Major League Baseball’s takeover of the minor leagues has paved the way for the 2021 season to be one of experimentation on the farm, with different rules being tested at different levels in the developmental circuits.
Triple-A will have larger bases in an effort to increase player safety and maybe make stolen bases a little more enticing by giving runners extra inches. Double-A will require infielders to stay in the infield, the first step toward banning shifts. A-ball will include pitch clocks, restrictions on pickoff moves, and robot umpires for balls and strikes.
Most of this is in the name of enhancing the pace of play and adding action to the game. Fair enough. Some of it will work. Some of it won’t. They’re trying, and while we might not like some of it, none of it falls under the heading of stuff that you wouldn’t be able to get used to eventually. Nobody’s going to die on the hill of infield shifts: they’re overrated as an issue, but zero people in history have gone to the ballpark saying, “I really can’t wait to see Francisco Lindor line up on the right side of second base when Bryce Harper is batting!”
Still, MLB doesn’t have to introduce new rules to make a better game. There already is space in the existing rules of the game to make baseball better. Here’s how.
Rule 2.01: The grass lines and dimensions shown on the diagrams are those used in many fields, but they are not mandatory and each Club shall determine the size and shape of the grassed and bare areas of its playing field.
Center field is mandated to be a minimum of 400 feet from home plate. Let’s not only go back to some Polo Grounds-style dimensions, where center field is truly gigantic, but get creative with the “grassed and bare areas.” At 400 feet, the grass ends, and the concrete begins.
You think long home runs to dead center field are cool? Wait until you see someone hit a ball 410 feet, and then the ball hits the concrete, and just starts zooming toward that 500-foot center field wall. Also, it’s unclear if the “bare areas” have to be ground. Could we have an outfield moat? Quicksand pits? An unclear rule is a rule that can be exploited, and that’s our lodestar.
Rule 2.03: First, second and third bases shall be marked by white canvas or rubber-covered bags, securely attached to the ground. … The bags shall be 15 inches square, not less than three nor more than five inches thick, and filled with soft material.
Rubber is the material of choice these days for base coverings, because cleats don’t rupture it. But why not go back to canvas and play its ability to be cut to an advantage? Imagine Mike Trout sliding into third base with a triple, and he pops the bag, revealing the soft material to be Nickelodeon slime? That’s a soft material. So are McRib sandwiches. Think of how amazing it would be if Fernando Tatis Jr. popped a base, a dozen McRibs came flying out, and everyone in America won a McRib the following day.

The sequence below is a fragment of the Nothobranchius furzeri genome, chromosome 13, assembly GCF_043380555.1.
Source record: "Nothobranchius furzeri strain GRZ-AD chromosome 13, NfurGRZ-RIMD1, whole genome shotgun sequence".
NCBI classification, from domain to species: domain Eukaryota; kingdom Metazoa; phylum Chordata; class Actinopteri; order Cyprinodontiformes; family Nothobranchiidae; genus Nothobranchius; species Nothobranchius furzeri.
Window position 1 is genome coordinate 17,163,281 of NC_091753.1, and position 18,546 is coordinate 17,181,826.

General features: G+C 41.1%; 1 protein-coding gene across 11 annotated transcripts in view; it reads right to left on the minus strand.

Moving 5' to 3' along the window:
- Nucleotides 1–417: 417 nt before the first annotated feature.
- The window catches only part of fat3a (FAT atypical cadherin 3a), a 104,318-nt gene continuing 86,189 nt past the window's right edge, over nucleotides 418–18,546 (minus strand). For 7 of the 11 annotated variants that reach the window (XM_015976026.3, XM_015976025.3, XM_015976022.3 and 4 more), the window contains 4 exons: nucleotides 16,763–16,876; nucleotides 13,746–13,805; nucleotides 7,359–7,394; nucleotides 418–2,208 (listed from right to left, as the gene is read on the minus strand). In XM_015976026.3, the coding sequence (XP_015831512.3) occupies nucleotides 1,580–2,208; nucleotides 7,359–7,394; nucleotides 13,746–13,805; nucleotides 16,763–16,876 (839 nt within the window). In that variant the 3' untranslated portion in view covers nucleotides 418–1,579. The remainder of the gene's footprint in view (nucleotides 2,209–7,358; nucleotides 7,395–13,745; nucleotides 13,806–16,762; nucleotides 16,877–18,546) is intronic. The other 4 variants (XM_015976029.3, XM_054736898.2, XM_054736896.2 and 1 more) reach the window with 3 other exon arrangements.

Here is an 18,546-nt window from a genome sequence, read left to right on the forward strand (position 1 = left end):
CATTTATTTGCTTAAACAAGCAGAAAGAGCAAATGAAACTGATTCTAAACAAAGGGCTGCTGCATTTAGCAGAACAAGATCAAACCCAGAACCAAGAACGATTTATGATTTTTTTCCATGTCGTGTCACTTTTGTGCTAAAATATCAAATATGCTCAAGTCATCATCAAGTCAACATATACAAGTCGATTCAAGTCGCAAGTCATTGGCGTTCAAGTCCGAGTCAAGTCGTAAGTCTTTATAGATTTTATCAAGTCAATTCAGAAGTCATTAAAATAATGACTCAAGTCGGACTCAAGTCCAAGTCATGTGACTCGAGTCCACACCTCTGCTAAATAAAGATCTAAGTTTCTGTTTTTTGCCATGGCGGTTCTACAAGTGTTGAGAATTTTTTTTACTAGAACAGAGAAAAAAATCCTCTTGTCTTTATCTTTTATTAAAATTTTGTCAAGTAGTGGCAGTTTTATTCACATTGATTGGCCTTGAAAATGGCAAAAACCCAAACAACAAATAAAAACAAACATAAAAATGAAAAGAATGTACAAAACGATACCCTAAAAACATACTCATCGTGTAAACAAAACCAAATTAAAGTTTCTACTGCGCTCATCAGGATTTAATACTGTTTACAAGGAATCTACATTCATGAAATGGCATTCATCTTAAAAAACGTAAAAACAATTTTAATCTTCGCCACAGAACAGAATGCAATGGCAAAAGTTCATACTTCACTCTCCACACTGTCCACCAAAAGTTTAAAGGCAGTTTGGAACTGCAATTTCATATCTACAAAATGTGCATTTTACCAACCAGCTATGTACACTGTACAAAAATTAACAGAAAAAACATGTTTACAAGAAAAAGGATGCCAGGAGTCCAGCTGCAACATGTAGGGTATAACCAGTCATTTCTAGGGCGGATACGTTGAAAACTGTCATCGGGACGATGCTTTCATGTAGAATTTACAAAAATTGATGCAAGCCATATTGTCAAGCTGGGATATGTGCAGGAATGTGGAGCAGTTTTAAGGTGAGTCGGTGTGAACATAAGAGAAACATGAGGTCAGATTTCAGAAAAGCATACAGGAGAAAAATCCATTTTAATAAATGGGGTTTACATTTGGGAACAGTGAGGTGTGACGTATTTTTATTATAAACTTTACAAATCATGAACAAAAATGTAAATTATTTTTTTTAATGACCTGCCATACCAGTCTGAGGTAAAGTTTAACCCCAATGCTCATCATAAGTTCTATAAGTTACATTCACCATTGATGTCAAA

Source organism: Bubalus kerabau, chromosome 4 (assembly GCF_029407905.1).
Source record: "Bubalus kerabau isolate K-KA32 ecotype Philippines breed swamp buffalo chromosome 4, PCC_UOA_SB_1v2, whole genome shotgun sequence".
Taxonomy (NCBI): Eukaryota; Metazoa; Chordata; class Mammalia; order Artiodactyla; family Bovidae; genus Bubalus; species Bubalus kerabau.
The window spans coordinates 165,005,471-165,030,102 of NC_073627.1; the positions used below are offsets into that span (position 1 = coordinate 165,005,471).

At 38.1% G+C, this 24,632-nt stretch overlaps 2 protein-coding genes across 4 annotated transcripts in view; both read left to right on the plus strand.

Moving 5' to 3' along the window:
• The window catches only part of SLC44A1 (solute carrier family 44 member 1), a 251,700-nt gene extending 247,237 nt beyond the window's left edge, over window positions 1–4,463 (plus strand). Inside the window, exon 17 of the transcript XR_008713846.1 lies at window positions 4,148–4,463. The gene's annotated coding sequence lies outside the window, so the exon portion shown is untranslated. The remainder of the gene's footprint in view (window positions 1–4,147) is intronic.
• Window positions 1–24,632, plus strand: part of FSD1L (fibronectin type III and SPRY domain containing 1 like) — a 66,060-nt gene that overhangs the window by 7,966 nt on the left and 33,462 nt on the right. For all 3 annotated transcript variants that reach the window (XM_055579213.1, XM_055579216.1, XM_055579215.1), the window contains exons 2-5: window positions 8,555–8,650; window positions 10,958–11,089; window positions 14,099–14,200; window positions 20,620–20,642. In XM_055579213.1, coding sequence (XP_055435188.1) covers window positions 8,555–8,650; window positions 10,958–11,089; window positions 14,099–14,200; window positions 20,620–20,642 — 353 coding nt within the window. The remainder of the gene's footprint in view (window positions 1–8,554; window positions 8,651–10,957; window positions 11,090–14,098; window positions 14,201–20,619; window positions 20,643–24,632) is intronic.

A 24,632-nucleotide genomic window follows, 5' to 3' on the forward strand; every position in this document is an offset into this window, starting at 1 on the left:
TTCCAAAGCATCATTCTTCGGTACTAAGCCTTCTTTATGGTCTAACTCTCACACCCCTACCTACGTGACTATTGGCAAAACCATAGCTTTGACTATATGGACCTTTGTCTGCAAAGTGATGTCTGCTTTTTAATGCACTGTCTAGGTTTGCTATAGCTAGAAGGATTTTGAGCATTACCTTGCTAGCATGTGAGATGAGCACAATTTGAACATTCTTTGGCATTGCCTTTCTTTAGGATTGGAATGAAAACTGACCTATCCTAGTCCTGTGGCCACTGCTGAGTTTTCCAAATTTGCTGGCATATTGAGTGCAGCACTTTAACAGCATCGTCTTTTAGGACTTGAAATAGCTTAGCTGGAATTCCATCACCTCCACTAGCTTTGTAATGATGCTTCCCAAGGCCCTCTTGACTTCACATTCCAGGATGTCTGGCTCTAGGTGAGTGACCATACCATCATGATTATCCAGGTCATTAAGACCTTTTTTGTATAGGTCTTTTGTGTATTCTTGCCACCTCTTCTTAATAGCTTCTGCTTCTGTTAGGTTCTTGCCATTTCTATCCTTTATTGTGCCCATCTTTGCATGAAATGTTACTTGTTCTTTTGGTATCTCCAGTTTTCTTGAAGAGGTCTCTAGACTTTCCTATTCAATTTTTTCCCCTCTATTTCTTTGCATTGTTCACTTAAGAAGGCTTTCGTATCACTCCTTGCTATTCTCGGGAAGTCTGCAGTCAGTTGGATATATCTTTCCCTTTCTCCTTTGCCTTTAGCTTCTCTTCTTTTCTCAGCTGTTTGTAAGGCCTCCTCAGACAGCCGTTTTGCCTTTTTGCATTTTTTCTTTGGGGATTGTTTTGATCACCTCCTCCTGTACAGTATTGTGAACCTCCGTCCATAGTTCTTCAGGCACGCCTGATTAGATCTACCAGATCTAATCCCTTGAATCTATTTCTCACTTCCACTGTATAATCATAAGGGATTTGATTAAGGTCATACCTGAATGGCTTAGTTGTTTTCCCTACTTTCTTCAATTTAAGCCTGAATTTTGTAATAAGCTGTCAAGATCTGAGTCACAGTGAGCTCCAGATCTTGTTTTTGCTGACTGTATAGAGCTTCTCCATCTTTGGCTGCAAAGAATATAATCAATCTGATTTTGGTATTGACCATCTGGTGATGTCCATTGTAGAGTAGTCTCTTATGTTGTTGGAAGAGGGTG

Rule 3.04: The space between the thumb section and finger section of the [catcher’s] mitt shall not exceed six inches at the top of the mitt and four inches at the base of the thumb crotch. The web shall measure not more than seven inches across the top or more than six inches from its top to the base of the thumb crotch.
No suggestion here. Just important to note that there is no other context in the course of human life that you’ll ever read the term “thumb crotch.”
Rule 4.05: The manager of the home team shall present to the umpire-in-chief and the opposing manager any ground rules he thinks necessary covering the overflow of spectators upon the playing field, batted or thrown balls into such overflow, or any other contingencies.
This is a relic of the early days of baseball, when fans at places like Huntington Avenue Grounds in Boston were just allowed to line the deep outfield. There are lots of possibilities here, including a Grand Canyon-like glass bridge over the outfield. Baseball already has the catwalks at Tropicana Field. Get creative and put some fans on those things. Safely, of course. Add a row of seats in the middle of the Green Monster where if the ball lands, it’s an automatic double. Introduce the “Ivy Experience” at Wrigley, where fans can be lashed to the plants for a full game and see baseball as it was meant to be seen — as a vine that slowly eats away at bricks.
Rule 5.06(b)(4)(C): Each runner including the batter-runner may, without liability to be put out advance … Three bases, if a fielder deliberately throws his glove at and touches a fair ball. The ball is in play and the batter may advance to home base at his peril.
It’s Game 7 of the American League Championship Series at Yankee Stadium. The A’s have a 2-1 lead in the ninth inning when Giancarlo Stanton comes to the plate and absolutely smokes a ball to left field. It’s going to tie the game, for sure. But as Stanton hits the ball, Matt Chapman hurls his glove into the air, and manages to knock the ball down. It’s chaos in the Bronx, and Stanton, believing he has hit a home run, starts trotting around the bases. Only, Elvis Andrus catches the deflected ball, and plays it cool. As Stanton is between third and home, Andrus applies the tag, Stanton is out, and the A’s go to the World Series for the first time since 1990. The replay review takes forever to sort out, of course, but this is a totally legal play.
Rule 5.06(c)(7) Comment: If a third strike (not a foul tip) passes the catcher and hits an umpire, the ball is in play. If such a ball rebounds and is caught by a fielder before it touches the ground, the batsman is not out on such a catch, but the ball remains in play and the batsman may be retired at first base, or touched with the ball for the out.
Could a catcher step out of the way of a third strike, let Angel Hernandez get pegged in the nuts with a 98 mph fastball, and still get an out? Yes, a catcher could.
And that’s why we can’t have robot umpires just yet.